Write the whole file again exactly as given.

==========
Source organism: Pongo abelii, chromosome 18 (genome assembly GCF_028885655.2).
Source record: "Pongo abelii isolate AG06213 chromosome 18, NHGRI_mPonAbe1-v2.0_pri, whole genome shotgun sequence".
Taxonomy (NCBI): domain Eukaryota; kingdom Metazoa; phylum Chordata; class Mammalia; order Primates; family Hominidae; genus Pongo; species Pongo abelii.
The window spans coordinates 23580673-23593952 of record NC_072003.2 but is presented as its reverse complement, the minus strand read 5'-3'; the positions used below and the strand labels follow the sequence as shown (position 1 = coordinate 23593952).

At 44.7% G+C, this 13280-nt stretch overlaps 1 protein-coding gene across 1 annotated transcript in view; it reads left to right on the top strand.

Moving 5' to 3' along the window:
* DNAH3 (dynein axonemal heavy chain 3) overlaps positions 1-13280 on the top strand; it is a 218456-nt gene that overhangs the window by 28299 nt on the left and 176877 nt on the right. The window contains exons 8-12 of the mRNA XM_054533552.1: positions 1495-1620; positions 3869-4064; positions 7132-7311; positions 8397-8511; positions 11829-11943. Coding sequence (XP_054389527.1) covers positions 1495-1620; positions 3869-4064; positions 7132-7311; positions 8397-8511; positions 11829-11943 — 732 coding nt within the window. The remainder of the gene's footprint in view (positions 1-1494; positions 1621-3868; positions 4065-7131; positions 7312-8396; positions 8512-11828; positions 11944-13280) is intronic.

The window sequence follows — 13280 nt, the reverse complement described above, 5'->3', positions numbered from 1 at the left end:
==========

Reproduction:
Source organism: Pongo abelii, chromosome 18 (genome assembly GCF_028885655.2).
Source record: "Pongo abelii isolate AG06213 chromosome 18, NHGRI_mPonAbe1-v2.0_pri, whole genome shotgun sequence".
Taxonomy (NCBI): domain Eukaryota; kingdom Metazoa; phylum Chordata; class Mammalia; order Primates; family Hominidae; genus Pongo; species Pongo abelii.
The window spans coordinates 23580673-23593952 of record NC_072003.2 but is presented as its reverse complement, the minus strand read 5'-3'; the positions used below and the strand labels follow the sequence as shown (position 1 = coordinate 23593952).

At 44.7% G+C, this 13280-nt stretch overlaps 1 protein-coding gene across 1 annotated transcript in view; it reads left to right on the top strand.

Moving 5' to 3' along the window:
* DNAH3 (dynein axonemal heavy chain 3) overlaps positions 1-13280 on the top strand; it is a 218456-nt gene that overhangs the window by 28299 nt on the left and 176877 nt on the right. The window contains exons 8-12 of the mRNA XM_054533552.1: positions 1495-1620; positions 3869-4064; positions 7132-7311; positions 8397-8511; positions 11829-11943. Coding sequence (XP_054389527.1) covers positions 1495-1620; positions 3869-4064; positions 7132-7311; positions 8397-8511; positions 11829-11943 — 732 coding nt within the window. The remainder of the gene's footprint in view (positions 1-1494; positions 1621-3868; positions 4065-7131; positions 7312-8396; positions 8512-11828; positions 11944-13280) is intronic.

The window sequence follows — 13280 nt, the reverse complement described above, 5'->3', positions numbered from 1 at the left end: